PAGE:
The Runaway was my favorite.  The story itself is about a hutch rabbit who, you guessed it, runs away to the forest.  Considering the time period, the book is somewhat ahead of its time.  The illustration makes it quite clear that the rabbit is the same as a wild rabbit, so while the boy does not mean any harm by keeping a pet rabbit, there is a slight sense of wrongness.  But the story ends with both the boy (who has a domestic rabbit) and the rabbit both happy.


Perhaps this story is why I love Watership Down.

Remembering The Alamo: An Erotic Short - Xio Nin, Xio Axelrod

Disclaimer: I know the author, but I did buy my copy.

This is a straight up sex encounter short story. This isn't a bad thing. It is a level above most such writing for a couple reasons. First, the appearance of the heroine is not really revealed, so she can be whatever. Second, there is none of this rape as romance - it is simply a woman and a man who want sex. The heroine is honest about her sexual desires, so it was quite nice to read.

Black Ships Before Troy: The Story of the Iliad - Rosemary Sutcliff, Alan Lee

Do I have say more than this is read by Robert Glenister? Oh, okay. Sutcliff's young adult/child version of Troy is actually a pretty good combination of the various Troy cycles, though she does not go into the evens after the Fall of Troy. It's actually quite good.

The House of Susan Lulham (Merrily Watkins Mysteries) - Phil Rickman

Merrily Watkins find herself at the center of Facebook. Okay, she goes to help a woman who misrepresents what happens. The story is actually quite gripping. You do not need to have read other Watkins books to follow this one.

The Girl Next Door: A Novel - Ruth Rendell

This is more Barbara Vine than Rendell, so you know what you are getting. It chronicles the discovery of two hands and the challenges that brings to a group of people - children in the second World War but 60 plus in the setting of the book. Like most of Rendell's books when she writers as Vine, the emphasis is more on the impact of the crime than the crime itself. It's not the best Vine, but it's not bad. Just a bit predictable.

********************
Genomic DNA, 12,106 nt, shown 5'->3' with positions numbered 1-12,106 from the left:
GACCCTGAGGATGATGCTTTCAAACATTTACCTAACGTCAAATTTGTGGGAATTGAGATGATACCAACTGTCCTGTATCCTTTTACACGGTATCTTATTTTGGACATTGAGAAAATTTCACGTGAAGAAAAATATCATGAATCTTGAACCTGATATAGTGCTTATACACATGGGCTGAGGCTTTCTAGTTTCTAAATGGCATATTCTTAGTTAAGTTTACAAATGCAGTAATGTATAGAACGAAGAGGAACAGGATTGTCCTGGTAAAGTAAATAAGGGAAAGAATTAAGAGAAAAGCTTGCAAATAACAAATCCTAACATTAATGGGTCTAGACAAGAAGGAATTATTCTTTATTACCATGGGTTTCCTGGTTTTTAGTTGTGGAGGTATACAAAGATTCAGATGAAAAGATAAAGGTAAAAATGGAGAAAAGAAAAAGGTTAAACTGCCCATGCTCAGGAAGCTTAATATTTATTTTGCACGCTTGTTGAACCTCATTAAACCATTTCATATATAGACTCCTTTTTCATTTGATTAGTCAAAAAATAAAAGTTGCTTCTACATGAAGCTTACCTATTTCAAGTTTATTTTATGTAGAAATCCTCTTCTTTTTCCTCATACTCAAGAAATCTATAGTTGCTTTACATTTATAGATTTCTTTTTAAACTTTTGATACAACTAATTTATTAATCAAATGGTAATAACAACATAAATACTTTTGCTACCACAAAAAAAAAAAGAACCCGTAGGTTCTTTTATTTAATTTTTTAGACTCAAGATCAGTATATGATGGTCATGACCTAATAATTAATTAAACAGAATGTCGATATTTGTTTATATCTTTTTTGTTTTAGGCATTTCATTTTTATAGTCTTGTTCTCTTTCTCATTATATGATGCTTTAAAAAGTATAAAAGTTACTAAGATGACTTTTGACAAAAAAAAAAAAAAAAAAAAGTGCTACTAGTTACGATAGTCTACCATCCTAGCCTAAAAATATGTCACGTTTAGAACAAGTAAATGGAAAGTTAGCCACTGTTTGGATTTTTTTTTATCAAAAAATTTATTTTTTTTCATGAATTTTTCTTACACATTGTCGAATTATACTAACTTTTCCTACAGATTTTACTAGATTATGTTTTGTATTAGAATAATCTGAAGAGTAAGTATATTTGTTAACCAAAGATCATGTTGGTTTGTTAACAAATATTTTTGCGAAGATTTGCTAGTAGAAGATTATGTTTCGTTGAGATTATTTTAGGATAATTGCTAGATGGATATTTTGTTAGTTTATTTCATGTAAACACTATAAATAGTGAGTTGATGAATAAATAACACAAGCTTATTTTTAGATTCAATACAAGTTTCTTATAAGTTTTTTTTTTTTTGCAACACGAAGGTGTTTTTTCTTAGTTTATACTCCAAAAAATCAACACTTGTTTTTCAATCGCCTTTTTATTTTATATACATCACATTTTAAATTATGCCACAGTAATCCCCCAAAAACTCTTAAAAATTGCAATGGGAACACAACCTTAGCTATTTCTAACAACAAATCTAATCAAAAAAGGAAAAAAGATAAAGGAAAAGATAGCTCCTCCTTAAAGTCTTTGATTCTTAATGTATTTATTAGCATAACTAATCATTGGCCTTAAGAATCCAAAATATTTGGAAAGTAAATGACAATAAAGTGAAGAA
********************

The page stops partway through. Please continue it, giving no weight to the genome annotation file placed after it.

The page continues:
Theseus and the Minotaur

Theseus and the Minotaur: The History of One of Greek Mythology's Most Famous Legends - Andrew    Scott

The book gives a detailed story of the myth of Theseus, including full background to the Minotaur. The second part of the book is a discussion of the story. It's basic and draws largely from Graves, but it is a good introduction.

Exposure - Evelyn Anthony

I can honesty that this a book that I mostly likely would not have brought. I picked it up because at the end of last year, Open Road Media had hundreds of freebies listed, and several Anthony books were among them. I am a book slut and the rest is history.

While the plot of the book is somewhat predictable, it was, in fact, a thrilling read. The heroine is Julia, a reporter, who is told by her boss to bring down a business rival. What I really liked was that Julia's sex life was not condemned and her ex-boyfriend was not a douche or wanting to get back together.

A missing eye and a sheriff's hat does not equal brains (which is why the zombies don't eat him)

The Walking Dead Compendium Volume 3 (Walking Dead Compendium Tp) - Charlie Adlard, Charlie Adlard, Robert Kirkman

Another good, if massive section. Kirkman isn't frightened to make hard choices, even if the story does seem to be largely male driven. I'm not sure, for instance, if WD would pass the Bechel test. The developments regarding Maggie do make up for much of this, and the shading of Michonne's character is wonderful. I do wonder if I am the only one who wants to smack Carl.

Welles and Dickens

Bleak Expectations: The Complete Second Series - Mark Evans

Wonderfully quirky. If you love (or even hate) Dickens this is really worth listening to. From the truth about pregnancy (at least for some politicians) to what those Martians really looked like, this is a fun ride.